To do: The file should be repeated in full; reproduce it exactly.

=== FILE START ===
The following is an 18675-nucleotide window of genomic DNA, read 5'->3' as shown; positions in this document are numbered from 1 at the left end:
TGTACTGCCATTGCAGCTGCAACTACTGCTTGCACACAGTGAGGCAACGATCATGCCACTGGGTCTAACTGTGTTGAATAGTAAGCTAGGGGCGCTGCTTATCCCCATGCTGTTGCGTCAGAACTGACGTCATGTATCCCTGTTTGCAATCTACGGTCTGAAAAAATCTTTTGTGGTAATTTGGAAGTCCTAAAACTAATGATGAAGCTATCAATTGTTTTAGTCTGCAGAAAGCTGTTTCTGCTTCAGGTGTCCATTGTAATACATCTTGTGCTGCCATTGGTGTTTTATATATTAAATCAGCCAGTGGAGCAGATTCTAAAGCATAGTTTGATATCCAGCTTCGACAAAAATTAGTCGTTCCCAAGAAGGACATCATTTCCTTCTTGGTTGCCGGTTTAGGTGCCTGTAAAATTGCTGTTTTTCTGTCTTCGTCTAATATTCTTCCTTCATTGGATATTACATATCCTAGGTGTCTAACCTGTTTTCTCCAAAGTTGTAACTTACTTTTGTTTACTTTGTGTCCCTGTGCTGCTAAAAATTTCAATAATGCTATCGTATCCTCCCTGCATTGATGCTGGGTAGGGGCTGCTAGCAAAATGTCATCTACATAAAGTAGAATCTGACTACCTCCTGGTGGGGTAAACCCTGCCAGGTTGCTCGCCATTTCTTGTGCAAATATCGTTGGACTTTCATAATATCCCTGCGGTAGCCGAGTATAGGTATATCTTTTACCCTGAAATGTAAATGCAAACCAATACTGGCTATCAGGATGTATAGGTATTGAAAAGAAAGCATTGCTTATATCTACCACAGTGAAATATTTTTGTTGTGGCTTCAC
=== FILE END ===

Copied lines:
The following is an 18675-nucleotide window of genomic DNA, read 5'->3' as shown; positions in this document are numbered from 1 at the left end:
TGTACTGCCATTGCAGCTGCAACTACTGCTTGCACACAGTGAGGCAACGATCATGCCACTGGGTCTAACTGTGTTGAATAGTAAGCTAGGGGCGCTGCTTATCCCCATGCTGTTGCGTCAGAACTGACGTCATGTATCCCTGTTTGCAATCTACGGTCTGAAAAAATCTTTTGTGGTAATTTGGAAGTCCTAAAACTAATGATGAAGCTATCAATTGTTTTAGTCTGCAGAAAGCTGTTTCTGCTTCAGGTGTCCATTGTAATACATCTTGTGCTGCCATTGGTGTTTTATATATTAAATCAGCCAGTGGAGCAGATTCTAAAGCATAGTTTGATATCCAGCTTCGACAAAAATTAGTCGTTCCCAAGAAGGACATCATTTCCTTCTTGGTTGCCGGTTTAGGTGCCTGTAAAATTGCTGTTTTTCTGTCTTCGTCTAATATTCTTCCTTCATTGGATATTACATATCCTAGGTGTCTAACCTGTTTTCTCCAAAGTTGTAACTTACTTTTGTTTACTTTGTGTCCCTGTGCTGCTAAAAATTTCAATAATGCTATCGTATCCTCCCTGCATTGATGCTGGGTAGGGGCTGCTAGCAAAATGTCATCTACATAAAGTAGAATCTGACTACCTCCTGGTGGGGTAAACCCTGCCAGGTTGCTCGCCATTTCTTGTGCAAATATCGTTGGACTTTCATAATATCCCTGCGGTAGCCGAGTATAGGTATATCTTTTACCCTGAAATGTAAATGCAAACCAATACTGGCTATCAGGATGTATAGGTATTGAAAAGAAAGCATTGCTTATATCTACCACAGTGAAATATTTTTGTTGTGGCTTCAC